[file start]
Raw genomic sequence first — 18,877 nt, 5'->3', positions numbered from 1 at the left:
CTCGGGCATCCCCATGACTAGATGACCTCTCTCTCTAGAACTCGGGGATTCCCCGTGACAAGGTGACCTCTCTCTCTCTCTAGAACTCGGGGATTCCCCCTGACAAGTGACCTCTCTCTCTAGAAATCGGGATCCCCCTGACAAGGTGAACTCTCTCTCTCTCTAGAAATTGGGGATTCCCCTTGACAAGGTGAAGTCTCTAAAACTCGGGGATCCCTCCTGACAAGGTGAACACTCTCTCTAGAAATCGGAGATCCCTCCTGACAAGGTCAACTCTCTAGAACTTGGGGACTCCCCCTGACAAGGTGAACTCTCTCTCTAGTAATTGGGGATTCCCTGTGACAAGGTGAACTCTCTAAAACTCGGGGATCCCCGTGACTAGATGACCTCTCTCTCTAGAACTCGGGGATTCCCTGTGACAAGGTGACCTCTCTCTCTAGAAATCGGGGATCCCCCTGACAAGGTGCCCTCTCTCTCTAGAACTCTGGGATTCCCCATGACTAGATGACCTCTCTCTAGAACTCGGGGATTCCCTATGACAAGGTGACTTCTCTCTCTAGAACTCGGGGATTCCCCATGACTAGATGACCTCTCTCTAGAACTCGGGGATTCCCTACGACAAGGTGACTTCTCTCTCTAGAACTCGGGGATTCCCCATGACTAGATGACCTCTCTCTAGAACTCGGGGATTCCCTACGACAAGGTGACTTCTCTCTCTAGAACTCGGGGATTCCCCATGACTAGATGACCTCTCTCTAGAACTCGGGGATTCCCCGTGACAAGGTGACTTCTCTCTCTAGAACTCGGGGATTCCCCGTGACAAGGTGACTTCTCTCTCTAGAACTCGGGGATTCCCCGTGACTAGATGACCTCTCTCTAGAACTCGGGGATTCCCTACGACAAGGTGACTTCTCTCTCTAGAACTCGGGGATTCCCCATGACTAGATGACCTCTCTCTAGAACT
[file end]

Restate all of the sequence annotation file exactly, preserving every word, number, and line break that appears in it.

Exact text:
Raw genomic sequence first — 18,877 nt, 5'->3', positions numbered from 1 at the left:
CTCGGGCATCCCCATGACTAGATGACCTCTCTCTCTAGAACTCGGGGATTCCCCGTGACAAGGTGACCTCTCTCTCTCTCTAGAACTCGGGGATTCCCCCTGACAAGTGACCTCTCTCTCTAGAAATCGGGATCCCCCTGACAAGGTGAACTCTCTCTCTCTCTAGAAATTGGGGATTCCCCTTGACAAGGTGAAGTCTCTAAAACTCGGGGATCCCTCCTGACAAGGTGAACACTCTCTCTAGAAATCGGAGATCCCTCCTGACAAGGTCAACTCTCTAGAACTTGGGGACTCCCCCTGACAAGGTGAACTCTCTCTCTAGTAATTGGGGATTCCCTGTGACAAGGTGAACTCTCTAAAACTCGGGGATCCCCGTGACTAGATGACCTCTCTCTCTAGAACTCGGGGATTCCCTGTGACAAGGTGACCTCTCTCTCTAGAAATCGGGGATCCCCCTGACAAGGTGCCCTCTCTCTCTAGAACTCTGGGATTCCCCATGACTAGATGACCTCTCTCTAGAACTCGGGGATTCCCTATGACAAGGTGACTTCTCTCTCTAGAACTCGGGGATTCCCCATGACTAGATGACCTCTCTCTAGAACTCGGGGATTCCCTACGACAAGGTGACTTCTCTCTCTAGAACTCGGGGATTCCCCATGACTAGATGACCTCTCTCTAGAACTCGGGGATTCCCTACGACAAGGTGACTTCTCTCTCTAGAACTCGGGGATTCCCCATGACTAGATGACCTCTCTCTAGAACTCGGGGATTCCCCGTGACAAGGTGACTTCTCTCTCTAGAACTCGGGGATTCCCCGTGACAAGGTGACTTCTCTCTCTAGAACTCGGGGATTCCCCGTGACTAGATGACCTCTCTCTAGAACTCGGGGATTCCCTACGACAAGGTGACTTCTCTCTCTAGAACTCGGGGATTCCCCATGACTAGATGACCTCTCTCTAGAACT